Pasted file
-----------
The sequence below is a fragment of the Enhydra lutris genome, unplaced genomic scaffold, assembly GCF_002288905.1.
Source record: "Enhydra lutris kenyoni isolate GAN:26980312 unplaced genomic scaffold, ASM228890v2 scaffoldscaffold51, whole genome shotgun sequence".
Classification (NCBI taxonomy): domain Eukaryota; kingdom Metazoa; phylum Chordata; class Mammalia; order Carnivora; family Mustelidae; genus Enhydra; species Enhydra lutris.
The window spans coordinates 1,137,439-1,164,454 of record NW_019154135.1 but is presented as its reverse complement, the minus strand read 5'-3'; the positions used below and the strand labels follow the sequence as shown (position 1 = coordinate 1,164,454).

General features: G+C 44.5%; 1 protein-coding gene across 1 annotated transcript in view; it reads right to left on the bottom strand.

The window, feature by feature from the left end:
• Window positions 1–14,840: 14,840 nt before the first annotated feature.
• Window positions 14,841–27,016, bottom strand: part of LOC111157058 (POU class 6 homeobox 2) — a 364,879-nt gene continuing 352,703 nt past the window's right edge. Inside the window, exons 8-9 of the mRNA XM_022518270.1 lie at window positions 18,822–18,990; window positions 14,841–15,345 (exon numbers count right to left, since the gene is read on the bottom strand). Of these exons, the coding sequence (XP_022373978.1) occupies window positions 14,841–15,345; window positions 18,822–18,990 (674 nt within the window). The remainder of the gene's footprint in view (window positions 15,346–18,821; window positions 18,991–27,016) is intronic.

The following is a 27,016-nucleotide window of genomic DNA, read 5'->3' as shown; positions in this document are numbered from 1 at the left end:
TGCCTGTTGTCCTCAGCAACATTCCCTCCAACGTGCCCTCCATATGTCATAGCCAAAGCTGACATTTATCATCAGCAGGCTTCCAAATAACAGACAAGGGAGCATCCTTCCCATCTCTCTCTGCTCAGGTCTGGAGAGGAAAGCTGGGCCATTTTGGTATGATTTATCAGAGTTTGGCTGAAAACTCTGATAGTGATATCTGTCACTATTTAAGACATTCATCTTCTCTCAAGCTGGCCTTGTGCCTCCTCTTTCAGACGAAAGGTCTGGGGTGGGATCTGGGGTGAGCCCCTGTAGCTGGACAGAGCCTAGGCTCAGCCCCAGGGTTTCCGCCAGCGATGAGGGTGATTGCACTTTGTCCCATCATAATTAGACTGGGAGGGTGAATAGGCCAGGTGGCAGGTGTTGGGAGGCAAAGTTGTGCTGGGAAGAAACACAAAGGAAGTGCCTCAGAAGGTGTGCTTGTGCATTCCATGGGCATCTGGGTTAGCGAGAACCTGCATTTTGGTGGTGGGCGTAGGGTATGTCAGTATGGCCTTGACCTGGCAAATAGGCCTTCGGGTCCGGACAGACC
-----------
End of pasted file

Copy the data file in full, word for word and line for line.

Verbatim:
The sequence below is a fragment of the Enhydra lutris genome, unplaced genomic scaffold, assembly GCF_002288905.1.
Source record: "Enhydra lutris kenyoni isolate GAN:26980312 unplaced genomic scaffold, ASM228890v2 scaffoldscaffold51, whole genome shotgun sequence".
Classification (NCBI taxonomy): domain Eukaryota; kingdom Metazoa; phylum Chordata; class Mammalia; order Carnivora; family Mustelidae; genus Enhydra; species Enhydra lutris.
The window spans coordinates 1,137,439-1,164,454 of record NW_019154135.1 but is presented as its reverse complement, the minus strand read 5'-3'; the positions used below and the strand labels follow the sequence as shown (position 1 = coordinate 1,164,454).

General features: G+C 44.5%; 1 protein-coding gene across 1 annotated transcript in view; it reads right to left on the bottom strand.

The window, feature by feature from the left end:
• Window positions 1–14,840: 14,840 nt before the first annotated feature.
• Window positions 14,841–27,016, bottom strand: part of LOC111157058 (POU class 6 homeobox 2) — a 364,879-nt gene continuing 352,703 nt past the window's right edge. Inside the window, exons 8-9 of the mRNA XM_022518270.1 lie at window positions 18,822–18,990; window positions 14,841–15,345 (exon numbers count right to left, since the gene is read on the bottom strand). Of these exons, the coding sequence (XP_022373978.1) occupies window positions 14,841–15,345; window positions 18,822–18,990 (674 nt within the window). The remainder of the gene's footprint in view (window positions 15,346–18,821; window positions 18,991–27,016) is intronic.

The following is a 27,016-nucleotide window of genomic DNA, read 5'->3' as shown; positions in this document are numbered from 1 at the left end:
TGCCTGTTGTCCTCAGCAACATTCCCTCCAACGTGCCCTCCATATGTCATAGCCAAAGCTGACATTTATCATCAGCAGGCTTCCAAATAACAGACAAGGGAGCATCCTTCCCATCTCTCTCTGCTCAGGTCTGGAGAGGAAAGCTGGGCCATTTTGGTATGATTTATCAGAGTTTGGCTGAAAACTCTGATAGTGATATCTGTCACTATTTAAGACATTCATCTTCTCTCAAGCTGGCCTTGTGCCTCCTCTTTCAGACGAAAGGTCTGGGGTGGGATCTGGGGTGAGCCCCTGTAGCTGGACAGAGCCTAGGCTCAGCCCCAGGGTTTCCGCCAGCGATGAGGGTGATTGCACTTTGTCCCATCATAATTAGACTGGGAGGGTGAATAGGCCAGGTGGCAGGTGTTGGGAGGCAAAGTTGTGCTGGGAAGAAACACAAAGGAAGTGCCTCAGAAGGTGTGCTTGTGCATTCCATGGGCATCTGGGTTAGCGAGAACCTGCATTTTGGTGGTGGGCGTAGGGTATGTCAGTATGGCCTTGACCTGGCAAATAGGCCTTCGGGTCCGGACAGACC